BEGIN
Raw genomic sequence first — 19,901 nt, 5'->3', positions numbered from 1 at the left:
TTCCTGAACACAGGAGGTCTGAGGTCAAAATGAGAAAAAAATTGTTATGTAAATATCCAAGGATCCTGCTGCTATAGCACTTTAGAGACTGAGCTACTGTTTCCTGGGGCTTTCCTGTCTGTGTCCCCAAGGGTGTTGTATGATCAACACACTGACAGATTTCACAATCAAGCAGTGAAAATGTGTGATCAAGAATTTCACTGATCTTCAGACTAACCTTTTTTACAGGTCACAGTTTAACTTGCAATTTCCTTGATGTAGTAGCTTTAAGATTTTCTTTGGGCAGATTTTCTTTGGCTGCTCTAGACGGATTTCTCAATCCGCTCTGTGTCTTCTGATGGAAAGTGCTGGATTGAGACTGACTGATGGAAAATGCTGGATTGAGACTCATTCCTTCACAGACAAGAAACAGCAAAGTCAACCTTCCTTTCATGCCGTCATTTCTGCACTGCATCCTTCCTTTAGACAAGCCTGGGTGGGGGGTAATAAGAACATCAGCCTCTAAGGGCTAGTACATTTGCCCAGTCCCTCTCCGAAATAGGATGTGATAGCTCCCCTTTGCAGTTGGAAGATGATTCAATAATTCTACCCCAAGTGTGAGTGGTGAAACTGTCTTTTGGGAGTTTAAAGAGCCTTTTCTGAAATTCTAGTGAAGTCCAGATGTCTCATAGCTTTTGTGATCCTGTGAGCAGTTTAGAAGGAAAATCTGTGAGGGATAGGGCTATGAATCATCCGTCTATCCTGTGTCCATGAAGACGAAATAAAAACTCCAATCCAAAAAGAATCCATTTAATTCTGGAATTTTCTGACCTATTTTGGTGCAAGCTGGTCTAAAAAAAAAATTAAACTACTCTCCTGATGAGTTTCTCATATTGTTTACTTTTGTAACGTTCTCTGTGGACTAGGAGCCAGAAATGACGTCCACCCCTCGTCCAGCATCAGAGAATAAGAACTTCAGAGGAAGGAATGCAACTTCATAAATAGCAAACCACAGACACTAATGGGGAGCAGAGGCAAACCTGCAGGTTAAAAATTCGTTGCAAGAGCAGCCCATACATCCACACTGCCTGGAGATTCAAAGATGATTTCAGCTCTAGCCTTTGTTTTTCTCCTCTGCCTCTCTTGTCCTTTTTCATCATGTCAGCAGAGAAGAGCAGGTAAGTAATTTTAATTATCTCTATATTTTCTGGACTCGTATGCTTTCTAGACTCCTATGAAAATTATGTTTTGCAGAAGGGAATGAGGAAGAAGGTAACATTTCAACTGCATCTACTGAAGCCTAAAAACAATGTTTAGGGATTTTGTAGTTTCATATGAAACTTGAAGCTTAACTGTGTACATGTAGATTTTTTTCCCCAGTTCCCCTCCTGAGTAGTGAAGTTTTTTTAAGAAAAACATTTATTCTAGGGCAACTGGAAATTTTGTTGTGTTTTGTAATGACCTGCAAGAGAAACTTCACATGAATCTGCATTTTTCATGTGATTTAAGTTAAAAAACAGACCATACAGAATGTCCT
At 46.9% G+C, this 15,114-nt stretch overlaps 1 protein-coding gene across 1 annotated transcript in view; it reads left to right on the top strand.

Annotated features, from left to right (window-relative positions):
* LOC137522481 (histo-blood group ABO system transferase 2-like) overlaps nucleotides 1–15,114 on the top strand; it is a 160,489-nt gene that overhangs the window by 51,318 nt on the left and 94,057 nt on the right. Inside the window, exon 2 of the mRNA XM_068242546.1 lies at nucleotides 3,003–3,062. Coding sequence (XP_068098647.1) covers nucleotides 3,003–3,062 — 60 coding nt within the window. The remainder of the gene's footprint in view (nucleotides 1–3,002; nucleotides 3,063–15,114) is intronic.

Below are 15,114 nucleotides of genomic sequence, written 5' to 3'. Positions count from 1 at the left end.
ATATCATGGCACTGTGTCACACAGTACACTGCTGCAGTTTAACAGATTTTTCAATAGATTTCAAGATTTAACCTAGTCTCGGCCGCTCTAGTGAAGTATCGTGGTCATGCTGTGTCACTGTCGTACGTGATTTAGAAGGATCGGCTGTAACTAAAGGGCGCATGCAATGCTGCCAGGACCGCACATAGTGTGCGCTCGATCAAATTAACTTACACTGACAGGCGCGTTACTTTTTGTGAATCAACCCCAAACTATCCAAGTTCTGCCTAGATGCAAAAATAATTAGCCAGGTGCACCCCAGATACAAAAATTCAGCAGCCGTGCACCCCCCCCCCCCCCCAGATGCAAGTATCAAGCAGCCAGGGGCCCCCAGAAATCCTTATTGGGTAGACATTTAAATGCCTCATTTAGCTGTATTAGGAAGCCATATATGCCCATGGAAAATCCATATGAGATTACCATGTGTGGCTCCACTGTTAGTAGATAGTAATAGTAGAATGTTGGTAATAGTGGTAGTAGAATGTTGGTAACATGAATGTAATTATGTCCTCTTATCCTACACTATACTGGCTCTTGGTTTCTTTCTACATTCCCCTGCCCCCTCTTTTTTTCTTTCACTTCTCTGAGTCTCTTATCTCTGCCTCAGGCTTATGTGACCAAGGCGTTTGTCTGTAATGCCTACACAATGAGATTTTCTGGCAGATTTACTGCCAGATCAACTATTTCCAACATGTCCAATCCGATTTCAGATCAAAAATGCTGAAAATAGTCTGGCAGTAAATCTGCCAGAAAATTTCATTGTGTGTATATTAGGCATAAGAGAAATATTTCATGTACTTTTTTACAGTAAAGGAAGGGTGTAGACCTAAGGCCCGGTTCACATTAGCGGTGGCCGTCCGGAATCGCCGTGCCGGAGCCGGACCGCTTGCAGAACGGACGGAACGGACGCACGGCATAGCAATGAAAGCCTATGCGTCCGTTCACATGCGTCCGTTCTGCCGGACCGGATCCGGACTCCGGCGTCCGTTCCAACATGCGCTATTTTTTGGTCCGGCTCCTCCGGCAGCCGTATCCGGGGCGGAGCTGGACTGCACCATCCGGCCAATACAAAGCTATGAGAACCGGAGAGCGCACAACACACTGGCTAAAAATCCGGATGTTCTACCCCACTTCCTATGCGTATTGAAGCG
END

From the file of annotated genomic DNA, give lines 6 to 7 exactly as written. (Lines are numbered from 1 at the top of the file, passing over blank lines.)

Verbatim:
Below are 15,114 nucleotides of genomic sequence, written 5' to 3'. Positions count from 1 at the left end.
ATATCATGGCACTGTGTCACACAGTACACTGCTGCAGTTTAACAGATTTTTCAATAGATTTCAAGATTTAACCTAGTCTCGGCCGCTCTAGTGAAGTATCGTGGTCATGCTGTGTCACTGTCGTACGTGATTTAGAAGGATCGGCTGTAACTAAAGGGCGCATGCAATGCTGCCAGGACCGCACATAGTGTGCGCTCGATCAAATTAACTTACACTGACAGGCGCGTTACTTTTTGTGAATCAACCCCAAACTATCCAAGTTCTGCCTAGATGCAAAAATAATTAGCCAGGTGCACCCCAGATACAAAAATTCAGCAGCCGTGCACCCCCCCCCCCCCCCAGATGCAAGTATCAAGCAGCCAGGGGCCCCCAGAAATCCTTATTGGGTAGACATTTAAATGCCTCATTTAGCTGTATTAGGAAGCCATATATGCCCATGGAAAATCCATATGAGATTACCATGTGTGGCTCCACTGTTAGTAGATAGTAATAGTAGAATGTTGGTAATAGTGGTAGTAGAATGTTGGTAACATGAATGTAATTATGTCCTCTTATCCTACACTATACTGGCTCTTGGTTTCTTTCTACATTCCCCTGCCCCCTCTTTTTTTCTTTCACTTCTCTGAGTCTCTTATCTCTGCCTCAGGCTTATGTGACCAAGGCGTTTGTCTGTAATGCCTACACAATGAGATTTTCTGGCAGATTTACTGCCAGATCAACTATTTCCAACATGTCCAATCCGATTTCAGATCAAAAATGCTGAAAATAGTCTGGCAGTAAATCTGCCAGAAAATTTCATTGTGTGTATATTAGGCATAAGAGAAATATTTCATGTACTTTTTTACAGTAAAGGAAGGGTGTAGACCTAAGGCCCGGTTCACATTAGCGGTGGCCGTCCGGAATCGCCGTGCCGGAGCCGGACCGCTTGCAGAACGGACGGAACGGACGCACGGCATAGCAATGAAAGCCTATGCGTCCGTTCACATGCGTCCGTTCTGCCGGACCGGATCCGGACTCCGGCGTCCGTTCCAACATGCGCTATTTTTTGGTCCGGCTCCTCCGGCAGCCGTATCCGGGGCGGAGCTGGACTGCACCATCCGGCCAATACAAAGCTATGAGAACCGGAGAGCGCACAACACACTGGCTAAAAATCCGGATGTTCTACCCCACTTCCTATGCGTATTGAAGCG